Much of our motivation for solving recurrence equations comes from an analogous problem in continuous mathematics—differential equations. You don't need to have studied these beasts before in order to understand what we will do in the remainder of this chapter, but if you have, the motivation for how we tackle the problems will be clearer. As their name suggests, differential equations involve derivatives, which we will denote using “operator” notation by $Df$ instead of the Leibniz notation $df/dx\text{.}$ In our notation, the second derivative is $D^2 f\text{,}$ the third is $D^3 f\text{,}$ and so on. Consider the following example.

###### Example9.6.

Solve the equation

\begin{equation*} Df = 3f \end{equation*}

if $f(0) = 2\text{.}$

Solution

Even if you've not studied differential equations, you should recognize that this question is really just asking us to find a function $f$ such that $f(0)=2$ and its derivative is three times itself. Let's ignore the initial condition $f(0)=2$ for the moment and focus on the meat of the problem. What function, when you take its derivative, changes only by being multiplied by $3\text{?}$ You should quickly think of the function $e^{3x}\text{,}$ since $D(e^{3x}) = 3e^{3x}\text{,}$ which has exactly the property we desire. Of course, for any constant $c\text{,}$ the function $ce^{3x}$ also satisfies this property, and this gives us the hook we need in order to satisfy our initial condition. We have $f(x) = ce^{3x}$ and want to find $c$ such that $f(0)=2\text{.}$ Now $f(0) = c\cdot 1\text{,}$ so $c=2$ does the trick and the solution to this very simple differential equation is $f(x) = 2e^{3x}\text{.}$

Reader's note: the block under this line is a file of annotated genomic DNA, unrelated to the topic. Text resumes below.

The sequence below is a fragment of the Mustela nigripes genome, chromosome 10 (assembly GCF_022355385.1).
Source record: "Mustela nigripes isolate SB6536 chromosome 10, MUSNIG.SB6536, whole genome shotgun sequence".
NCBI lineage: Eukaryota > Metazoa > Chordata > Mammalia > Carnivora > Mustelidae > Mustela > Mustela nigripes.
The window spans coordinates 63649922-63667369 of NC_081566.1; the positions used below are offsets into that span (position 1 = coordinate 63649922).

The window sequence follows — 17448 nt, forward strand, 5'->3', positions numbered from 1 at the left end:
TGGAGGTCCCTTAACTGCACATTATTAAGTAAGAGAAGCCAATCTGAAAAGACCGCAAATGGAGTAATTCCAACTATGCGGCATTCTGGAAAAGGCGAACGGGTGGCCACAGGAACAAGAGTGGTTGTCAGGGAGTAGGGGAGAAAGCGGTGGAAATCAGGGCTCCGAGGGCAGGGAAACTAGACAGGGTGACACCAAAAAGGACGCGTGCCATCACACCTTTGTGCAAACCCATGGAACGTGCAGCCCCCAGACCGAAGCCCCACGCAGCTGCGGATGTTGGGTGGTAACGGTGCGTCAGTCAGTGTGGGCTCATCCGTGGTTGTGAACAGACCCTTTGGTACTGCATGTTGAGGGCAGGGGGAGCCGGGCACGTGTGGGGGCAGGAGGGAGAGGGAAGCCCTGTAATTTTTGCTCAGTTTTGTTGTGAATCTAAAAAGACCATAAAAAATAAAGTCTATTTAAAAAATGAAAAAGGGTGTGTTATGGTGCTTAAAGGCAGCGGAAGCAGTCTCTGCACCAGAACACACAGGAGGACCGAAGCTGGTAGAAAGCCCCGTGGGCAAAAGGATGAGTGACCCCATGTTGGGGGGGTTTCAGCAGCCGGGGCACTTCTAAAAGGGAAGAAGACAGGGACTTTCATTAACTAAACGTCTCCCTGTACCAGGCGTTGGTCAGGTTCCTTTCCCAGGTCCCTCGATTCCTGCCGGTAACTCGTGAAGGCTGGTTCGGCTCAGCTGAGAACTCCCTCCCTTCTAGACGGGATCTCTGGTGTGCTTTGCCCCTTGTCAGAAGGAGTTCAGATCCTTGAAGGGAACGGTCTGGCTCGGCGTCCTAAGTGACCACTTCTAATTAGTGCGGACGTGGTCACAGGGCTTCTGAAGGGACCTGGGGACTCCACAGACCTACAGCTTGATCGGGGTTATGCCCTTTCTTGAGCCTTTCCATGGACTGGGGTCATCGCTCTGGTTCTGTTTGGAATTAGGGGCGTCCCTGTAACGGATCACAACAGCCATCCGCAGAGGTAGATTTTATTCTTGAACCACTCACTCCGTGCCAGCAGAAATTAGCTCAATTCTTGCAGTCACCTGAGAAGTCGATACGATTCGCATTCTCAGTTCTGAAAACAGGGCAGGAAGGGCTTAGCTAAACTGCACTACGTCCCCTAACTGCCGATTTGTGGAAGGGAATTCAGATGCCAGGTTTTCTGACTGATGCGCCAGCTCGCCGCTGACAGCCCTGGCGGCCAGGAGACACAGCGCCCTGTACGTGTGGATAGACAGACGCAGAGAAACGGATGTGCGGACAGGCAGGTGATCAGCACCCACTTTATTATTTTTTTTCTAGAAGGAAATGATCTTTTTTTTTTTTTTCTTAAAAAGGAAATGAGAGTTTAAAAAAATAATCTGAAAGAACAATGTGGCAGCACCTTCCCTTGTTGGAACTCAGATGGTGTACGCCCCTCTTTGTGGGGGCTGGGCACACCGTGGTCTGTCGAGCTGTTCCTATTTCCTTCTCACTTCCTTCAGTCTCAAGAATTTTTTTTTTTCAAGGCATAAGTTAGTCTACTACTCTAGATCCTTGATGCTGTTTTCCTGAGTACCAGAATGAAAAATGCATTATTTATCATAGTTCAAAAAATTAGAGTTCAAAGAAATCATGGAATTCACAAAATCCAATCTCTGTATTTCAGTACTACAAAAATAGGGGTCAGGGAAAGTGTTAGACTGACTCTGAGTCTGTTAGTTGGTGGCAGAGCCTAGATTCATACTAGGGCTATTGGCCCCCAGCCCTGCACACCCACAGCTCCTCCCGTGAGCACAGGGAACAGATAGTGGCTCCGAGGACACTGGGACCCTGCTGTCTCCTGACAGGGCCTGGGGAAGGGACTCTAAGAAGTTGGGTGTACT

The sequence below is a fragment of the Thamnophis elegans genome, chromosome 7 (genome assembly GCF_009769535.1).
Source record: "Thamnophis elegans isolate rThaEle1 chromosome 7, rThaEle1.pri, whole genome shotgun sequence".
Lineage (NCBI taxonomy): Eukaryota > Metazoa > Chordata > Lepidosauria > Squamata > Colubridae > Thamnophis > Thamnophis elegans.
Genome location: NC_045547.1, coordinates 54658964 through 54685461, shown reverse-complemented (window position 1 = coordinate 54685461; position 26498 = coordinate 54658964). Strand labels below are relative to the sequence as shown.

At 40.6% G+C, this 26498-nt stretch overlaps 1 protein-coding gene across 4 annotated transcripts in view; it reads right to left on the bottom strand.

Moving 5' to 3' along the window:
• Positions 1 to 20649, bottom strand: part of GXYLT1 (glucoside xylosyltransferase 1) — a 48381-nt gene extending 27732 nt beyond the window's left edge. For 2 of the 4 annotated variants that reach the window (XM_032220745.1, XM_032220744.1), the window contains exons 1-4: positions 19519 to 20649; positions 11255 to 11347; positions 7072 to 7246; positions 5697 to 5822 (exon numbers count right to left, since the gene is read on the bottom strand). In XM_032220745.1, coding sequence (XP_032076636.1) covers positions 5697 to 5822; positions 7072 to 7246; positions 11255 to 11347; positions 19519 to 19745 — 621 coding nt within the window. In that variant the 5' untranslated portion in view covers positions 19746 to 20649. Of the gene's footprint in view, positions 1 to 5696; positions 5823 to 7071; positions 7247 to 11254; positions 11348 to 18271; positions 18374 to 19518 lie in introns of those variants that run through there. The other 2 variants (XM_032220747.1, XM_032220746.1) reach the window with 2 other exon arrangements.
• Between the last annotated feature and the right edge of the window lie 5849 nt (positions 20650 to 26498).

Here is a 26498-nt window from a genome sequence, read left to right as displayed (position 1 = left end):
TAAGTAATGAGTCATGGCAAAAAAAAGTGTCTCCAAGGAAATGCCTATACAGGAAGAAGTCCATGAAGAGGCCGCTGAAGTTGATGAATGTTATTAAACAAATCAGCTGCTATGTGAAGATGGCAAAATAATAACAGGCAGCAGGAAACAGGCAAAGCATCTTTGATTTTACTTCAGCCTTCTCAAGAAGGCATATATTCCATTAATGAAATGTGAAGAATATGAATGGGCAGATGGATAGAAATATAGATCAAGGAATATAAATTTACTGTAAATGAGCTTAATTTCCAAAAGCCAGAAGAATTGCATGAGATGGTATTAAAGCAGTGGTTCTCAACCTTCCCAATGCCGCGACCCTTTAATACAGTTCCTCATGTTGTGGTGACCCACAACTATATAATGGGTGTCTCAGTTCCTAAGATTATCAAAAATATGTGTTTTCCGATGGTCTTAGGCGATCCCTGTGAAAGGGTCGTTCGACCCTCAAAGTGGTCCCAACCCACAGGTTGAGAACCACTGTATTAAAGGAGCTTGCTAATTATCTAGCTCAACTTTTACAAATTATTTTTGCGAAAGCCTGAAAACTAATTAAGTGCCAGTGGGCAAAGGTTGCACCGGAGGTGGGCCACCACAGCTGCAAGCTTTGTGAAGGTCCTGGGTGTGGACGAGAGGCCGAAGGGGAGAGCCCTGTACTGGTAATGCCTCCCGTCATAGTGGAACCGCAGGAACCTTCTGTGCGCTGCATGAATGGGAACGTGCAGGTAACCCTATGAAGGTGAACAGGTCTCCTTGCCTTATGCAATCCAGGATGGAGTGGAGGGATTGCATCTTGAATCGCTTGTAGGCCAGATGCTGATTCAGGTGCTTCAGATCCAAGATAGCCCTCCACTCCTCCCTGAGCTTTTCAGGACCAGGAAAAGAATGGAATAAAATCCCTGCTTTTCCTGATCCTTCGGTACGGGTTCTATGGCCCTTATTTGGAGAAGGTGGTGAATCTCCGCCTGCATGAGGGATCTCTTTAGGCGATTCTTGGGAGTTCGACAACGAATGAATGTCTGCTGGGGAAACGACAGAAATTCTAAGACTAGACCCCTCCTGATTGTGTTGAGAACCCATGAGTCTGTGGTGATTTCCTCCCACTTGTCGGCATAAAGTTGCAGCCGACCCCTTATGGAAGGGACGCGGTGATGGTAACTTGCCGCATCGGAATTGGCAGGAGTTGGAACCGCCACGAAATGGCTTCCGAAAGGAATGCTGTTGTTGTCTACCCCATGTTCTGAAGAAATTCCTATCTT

With differential equations, we apply the differential operator $D$ to differentiable (usually infinitely differentiable) functions. For recurrence equations, we consider the vector space $V$ whose elements are functions from the set $\ints$ of integers to the set $\complexes$ of complex numbers. We then consider a function $A:V\longrightarrow V\text{,}$ called the advancement operator, and defined by $A f(n) = f(n+1)\text{.}$ (By various tricks and sleight of hand, we can extend a sequence $\{a_n\colon n\geq n_0\}$ to be a function whose domain is all of $\ints\text{,}$ so this technique will apply to our problems.) More generally, $A^p f(n)= f(n+p)$ when $p$ is a positive integer.

###### Example9.7.

Let $f\in V$ be defined by $f(n)=7n-9\text{.}$ Then we apply the advancement operator polynomial $3A^2-5A+4$ to $f$ with $n=0$ as follows:

\begin{equation*} (3A^2-5A+4)f(0)=3f(2) - 5f(1) +4f(0)= 3(5)-5(-2)+4(-9)=-11. \end{equation*}

As an analogue of Example 9.6, consider the following simple example involving the advancement operator.

###### Example9.8.

Suppose that the sequence $\{s_n\colon n\geq 0\}$ satisfies $s_0 = 3$ and $s_{n+1} = 2s_{n}$ for $n\geq 1\text{.}$ Find an explicit formula for $s_n\text{.}$

Solution

First, let's write the question in terms of the advancement operator. We can define a function $f(n) = s_n$ for $n\geq 0\text{,}$ and then the information given becomes that $f(0)=3$ and

\begin{equation*} Af(n) = 2f(n),\qquad n\geq 0. \end{equation*}

What function has the property that when we advance it, i.e., evaluate it at $n+1\text{,}$ it gives twice the value that it takes at $n\text{?}$ The first function that comes into your mind should be $2^n\text{.}$ Of course, just like with our differential equation, for any constant $c\text{,}$ $c2^n$ also has this property. This suggests that if we take $f(n) = c2^n\text{,}$ we're well on our way to solving our problem. Since we know that $f(0) = 3\text{,}$ we have $f(0) = c2^0 = c\text{,}$ so $c= 3\text{.}$ Therefore, $s_n = f(n) = 3\cdot 2^n$ for $n\geq 0\text{.}$ This clearly satisfies our initial condition, and now we can check that it also satisfies our advancement operator equation: